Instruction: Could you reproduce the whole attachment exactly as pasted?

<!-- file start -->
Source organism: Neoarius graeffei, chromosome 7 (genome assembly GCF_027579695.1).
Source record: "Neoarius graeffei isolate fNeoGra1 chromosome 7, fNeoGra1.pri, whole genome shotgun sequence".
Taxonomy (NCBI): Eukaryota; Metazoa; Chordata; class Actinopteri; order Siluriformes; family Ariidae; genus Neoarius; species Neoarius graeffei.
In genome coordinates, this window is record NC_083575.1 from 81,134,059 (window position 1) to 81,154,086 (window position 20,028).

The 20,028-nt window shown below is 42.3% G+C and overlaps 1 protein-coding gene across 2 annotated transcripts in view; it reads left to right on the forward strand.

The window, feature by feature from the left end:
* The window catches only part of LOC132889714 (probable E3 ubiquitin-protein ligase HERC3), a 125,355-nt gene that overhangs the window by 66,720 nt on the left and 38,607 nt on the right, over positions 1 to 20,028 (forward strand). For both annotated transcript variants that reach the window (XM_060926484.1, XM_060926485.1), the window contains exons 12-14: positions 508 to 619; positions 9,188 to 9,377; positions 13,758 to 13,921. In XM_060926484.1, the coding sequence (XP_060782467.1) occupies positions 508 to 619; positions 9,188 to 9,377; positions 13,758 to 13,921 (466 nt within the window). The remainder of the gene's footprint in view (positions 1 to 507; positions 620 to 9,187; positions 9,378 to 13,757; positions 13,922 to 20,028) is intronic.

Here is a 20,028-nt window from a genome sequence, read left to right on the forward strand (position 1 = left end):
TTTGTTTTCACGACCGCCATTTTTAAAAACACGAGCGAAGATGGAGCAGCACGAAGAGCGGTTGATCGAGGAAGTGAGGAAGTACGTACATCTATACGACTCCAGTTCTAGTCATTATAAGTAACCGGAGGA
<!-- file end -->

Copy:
Source organism: Neoarius graeffei, chromosome 7 (genome assembly GCF_027579695.1).
Source record: "Neoarius graeffei isolate fNeoGra1 chromosome 7, fNeoGra1.pri, whole genome shotgun sequence".
Taxonomy (NCBI): Eukaryota; Metazoa; Chordata; class Actinopteri; order Siluriformes; family Ariidae; genus Neoarius; species Neoarius graeffei.
In genome coordinates, this window is record NC_083575.1 from 81,134,059 (window position 1) to 81,154,086 (window position 20,028).

The 20,028-nt window shown below is 42.3% G+C and overlaps 1 protein-coding gene across 2 annotated transcripts in view; it reads left to right on the forward strand.

The window, feature by feature from the left end:
* The window catches only part of LOC132889714 (probable E3 ubiquitin-protein ligase HERC3), a 125,355-nt gene that overhangs the window by 66,720 nt on the left and 38,607 nt on the right, over positions 1 to 20,028 (forward strand). For both annotated transcript variants that reach the window (XM_060926484.1, XM_060926485.1), the window contains exons 12-14: positions 508 to 619; positions 9,188 to 9,377; positions 13,758 to 13,921. In XM_060926484.1, the coding sequence (XP_060782467.1) occupies positions 508 to 619; positions 9,188 to 9,377; positions 13,758 to 13,921 (466 nt within the window). The remainder of the gene's footprint in view (positions 1 to 507; positions 620 to 9,187; positions 9,378 to 13,757; positions 13,922 to 20,028) is intronic.

Here is a 20,028-nt window from a genome sequence, read left to right on the forward strand (position 1 = left end):
TTTGTTTTCACGACCGCCATTTTTAAAAACACGAGCGAAGATGGAGCAGCACGAAGAGCGGTTGATCGAGGAAGTGAGGAAGTACGTACATCTATACGACTCCAGTTCTAGTCATTATAAGTAACCGGAGGA